Reading text files using the Stream API in Java 8

We discussed the Java 8 Stream API thoroughly on this blog starting here. We mostly looked at how the API is applied to MapReduce operations to analyse data in a stream.

The same API can be applied to File I/O. Java 8 adds a new method called “lines” to the BufferedReader object which opens a Stream of String. From then on it’s just standard Stream API usage to filter the lines in the file – and perform other operations on them in parallel such as filtering out the lines that you don’t need.

Here’s an example how you can read all lines in a file:

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Waiting for background tasks to finish using the CompletableFuture class in Java

Introduction

In this post we saw how to wait for a number background tasks to finish using the CountDownLatch class. The starting point for the discussion was the following situation:

Imagine that you execute a number of long running methods. Also, let’s say that the very last time consuming process depends on the previous processes, let’s call them prerequisites. The dependence is “sequential” meaning that the final stage should only run if the prerequisites have all completed and returned. The first implementation may very well be sequential where the long running methods are called one after the other and each of them blocks the main thread.

However, in case the prerequisites can be executed independently then there’s a much better solution: we can execute them in parallel instead. Independence in this case means that prerequisite A doesn’t need any return value from prerequisite B in which case parallel execution of A and B is not an option.

In this post we’ll look at an alternative solution using the CompletableFuture class. It is way more versatile than CountDownLatch which is really only sort of like a simple lock object. CompletableFuture offers a wide range of possibilities to organise your threads with a fluent API. Here we’ll start off easy with a simple application of this class.

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Exploring a directory with the Java 8 Stream API

We saw an example of using the Java 8 Stream API in File I/O in this post. We saw how the Files object was enhanced with the lines() method to open a line reader stream to a text file.

There are other enhancements related to streams that make is simple to explore a directory on your hard drive. The following code example will collect all folders and files within the c:\gitrepos folder and add them to an ArrayList:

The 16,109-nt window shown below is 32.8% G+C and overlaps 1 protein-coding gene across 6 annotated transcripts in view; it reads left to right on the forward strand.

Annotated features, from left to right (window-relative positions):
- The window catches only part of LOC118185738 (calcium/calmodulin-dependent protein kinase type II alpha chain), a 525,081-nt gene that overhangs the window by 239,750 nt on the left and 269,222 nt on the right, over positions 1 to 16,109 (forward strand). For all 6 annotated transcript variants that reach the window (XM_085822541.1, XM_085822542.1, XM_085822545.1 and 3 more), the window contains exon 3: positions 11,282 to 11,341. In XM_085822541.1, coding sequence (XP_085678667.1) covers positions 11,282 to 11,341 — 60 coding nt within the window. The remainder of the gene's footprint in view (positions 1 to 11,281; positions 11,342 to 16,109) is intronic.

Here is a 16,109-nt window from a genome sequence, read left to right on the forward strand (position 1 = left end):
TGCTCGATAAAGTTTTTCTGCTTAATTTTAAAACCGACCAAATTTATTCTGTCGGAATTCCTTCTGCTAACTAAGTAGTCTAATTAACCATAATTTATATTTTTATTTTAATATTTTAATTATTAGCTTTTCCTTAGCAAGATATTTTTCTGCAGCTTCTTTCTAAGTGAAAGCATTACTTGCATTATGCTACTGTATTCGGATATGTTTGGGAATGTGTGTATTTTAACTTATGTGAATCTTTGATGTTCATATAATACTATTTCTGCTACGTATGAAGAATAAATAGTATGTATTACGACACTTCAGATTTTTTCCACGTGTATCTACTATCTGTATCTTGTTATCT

Path gitReposFolderPath = Paths.get("c:\\gitrepos");
gitReposFolderPath.toFile().getName();
try (Stream<Path> foldersWithinGitReposStream = Files.list(gitReposFolderPath))            
{
    List<String> elements = new ArrayList<>();
    foldersWithinGitReposStream.forEach(p -> elements.add(p.toFile().getName()));            
    System.out.println(elements);
}
catch (IOException ioe)
{

}

I got the following output:

[cryptographydotnet, dotnetformsbasedmvc5, entityframeworksixdemo, owinkatanademo, signalrdemo, singletondemoforcristian, text.txt, webapi2demo, windowsservicedemo]

The code returns both files and folders one level below the top directory, i.e. the “list” method does not dive into the subfolders. I put a text file into the folder – text.txt – just to test whether in fact all elements are returned.

Say you only need files – you can use the filter method:

foldersWithinGitReposStream.filter(p -> p.toFile().isFile()).forEach(p -> elements.add(p.toFile().getName())); 

This will only collect text.txt.

Let’s try something slightly more complex. We’ll organise the elements within the directory into a Map of Boolean and List of Paths. The key indicates whether the group of files are directories or not. We can use the collect method that we saw in this post:

try (Stream<Path> foldersWithinGitReposStream = Files.list(gitReposFolderPath))            
{
    Map<Boolean, List<Path>> collect = foldersWithinGitReposStream.collect(Collectors.groupingBy(p -> p.toFile().isDirectory()));
    System.out.println(collect);
}

This prints the following: